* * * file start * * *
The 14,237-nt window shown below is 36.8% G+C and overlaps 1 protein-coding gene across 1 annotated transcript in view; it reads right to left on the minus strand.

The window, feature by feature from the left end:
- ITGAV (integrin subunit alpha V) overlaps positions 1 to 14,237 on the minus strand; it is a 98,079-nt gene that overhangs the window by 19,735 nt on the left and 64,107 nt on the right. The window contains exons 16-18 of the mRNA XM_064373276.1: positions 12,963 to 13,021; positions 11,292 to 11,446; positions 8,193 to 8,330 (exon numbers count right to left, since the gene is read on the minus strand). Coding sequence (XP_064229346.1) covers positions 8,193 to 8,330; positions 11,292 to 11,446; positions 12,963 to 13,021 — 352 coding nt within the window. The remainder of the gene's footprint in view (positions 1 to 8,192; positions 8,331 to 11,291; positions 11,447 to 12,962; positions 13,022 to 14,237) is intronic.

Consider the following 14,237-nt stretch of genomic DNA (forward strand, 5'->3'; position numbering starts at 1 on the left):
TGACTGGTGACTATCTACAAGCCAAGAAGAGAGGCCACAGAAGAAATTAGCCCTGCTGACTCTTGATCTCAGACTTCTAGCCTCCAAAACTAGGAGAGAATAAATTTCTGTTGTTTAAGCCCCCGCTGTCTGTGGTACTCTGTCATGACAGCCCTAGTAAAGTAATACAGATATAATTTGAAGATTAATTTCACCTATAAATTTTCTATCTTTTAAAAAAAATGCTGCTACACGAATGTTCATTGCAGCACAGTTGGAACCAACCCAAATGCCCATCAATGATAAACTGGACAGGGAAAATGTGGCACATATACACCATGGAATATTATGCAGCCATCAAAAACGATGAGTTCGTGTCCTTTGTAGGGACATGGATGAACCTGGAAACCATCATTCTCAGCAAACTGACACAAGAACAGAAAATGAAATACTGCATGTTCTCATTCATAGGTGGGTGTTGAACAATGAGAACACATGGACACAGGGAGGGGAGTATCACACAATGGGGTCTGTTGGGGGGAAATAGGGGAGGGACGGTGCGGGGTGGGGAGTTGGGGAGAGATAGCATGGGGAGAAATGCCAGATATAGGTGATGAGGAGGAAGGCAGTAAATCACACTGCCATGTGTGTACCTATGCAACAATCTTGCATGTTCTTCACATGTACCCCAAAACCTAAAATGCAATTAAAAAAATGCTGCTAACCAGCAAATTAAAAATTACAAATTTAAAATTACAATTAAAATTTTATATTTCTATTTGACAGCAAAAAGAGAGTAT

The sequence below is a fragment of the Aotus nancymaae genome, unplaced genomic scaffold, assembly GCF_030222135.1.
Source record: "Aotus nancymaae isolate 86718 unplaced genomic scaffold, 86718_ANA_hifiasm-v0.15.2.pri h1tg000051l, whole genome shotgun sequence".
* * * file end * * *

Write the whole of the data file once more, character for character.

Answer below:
The 14,237-nt window shown below is 36.8% G+C and overlaps 1 protein-coding gene across 1 annotated transcript in view; it reads right to left on the minus strand.

The window, feature by feature from the left end:
- ITGAV (integrin subunit alpha V) overlaps positions 1 to 14,237 on the minus strand; it is a 98,079-nt gene that overhangs the window by 19,735 nt on the left and 64,107 nt on the right. The window contains exons 16-18 of the mRNA XM_064373276.1: positions 12,963 to 13,021; positions 11,292 to 11,446; positions 8,193 to 8,330 (exon numbers count right to left, since the gene is read on the minus strand). Coding sequence (XP_064229346.1) covers positions 8,193 to 8,330; positions 11,292 to 11,446; positions 12,963 to 13,021 — 352 coding nt within the window. The remainder of the gene's footprint in view (positions 1 to 8,192; positions 8,331 to 11,291; positions 11,447 to 12,962; positions 13,022 to 14,237) is intronic.

Consider the following 14,237-nt stretch of genomic DNA (forward strand, 5'->3'; position numbering starts at 1 on the left):
TGACTGGTGACTATCTACAAGCCAAGAAGAGAGGCCACAGAAGAAATTAGCCCTGCTGACTCTTGATCTCAGACTTCTAGCCTCCAAAACTAGGAGAGAATAAATTTCTGTTGTTTAAGCCCCCGCTGTCTGTGGTACTCTGTCATGACAGCCCTAGTAAAGTAATACAGATATAATTTGAAGATTAATTTCACCTATAAATTTTCTATCTTTTAAAAAAAATGCTGCTACACGAATGTTCATTGCAGCACAGTTGGAACCAACCCAAATGCCCATCAATGATAAACTGGACAGGGAAAATGTGGCACATATACACCATGGAATATTATGCAGCCATCAAAAACGATGAGTTCGTGTCCTTTGTAGGGACATGGATGAACCTGGAAACCATCATTCTCAGCAAACTGACACAAGAACAGAAAATGAAATACTGCATGTTCTCATTCATAGGTGGGTGTTGAACAATGAGAACACATGGACACAGGGAGGGGAGTATCACACAATGGGGTCTGTTGGGGGGAAATAGGGGAGGGACGGTGCGGGGTGGGGAGTTGGGGAGAGATAGCATGGGGAGAAATGCCAGATATAGGTGATGAGGAGGAAGGCAGTAAATCACACTGCCATGTGTGTACCTATGCAACAATCTTGCATGTTCTTCACATGTACCCCAAAACCTAAAATGCAATTAAAAAAATGCTGCTAACCAGCAAATTAAAAATTACAAATTTAAAATTACAATTAAAATTTTATATTTCTATTTGACAGCAAAAAGAGAGTAT

The sequence below is a fragment of the Aotus nancymaae genome, unplaced genomic scaffold, assembly GCF_030222135.1.
Source record: "Aotus nancymaae isolate 86718 unplaced genomic scaffold, 86718_ANA_hifiasm-v0.15.2.pri h1tg000051l, whole genome shotgun sequence".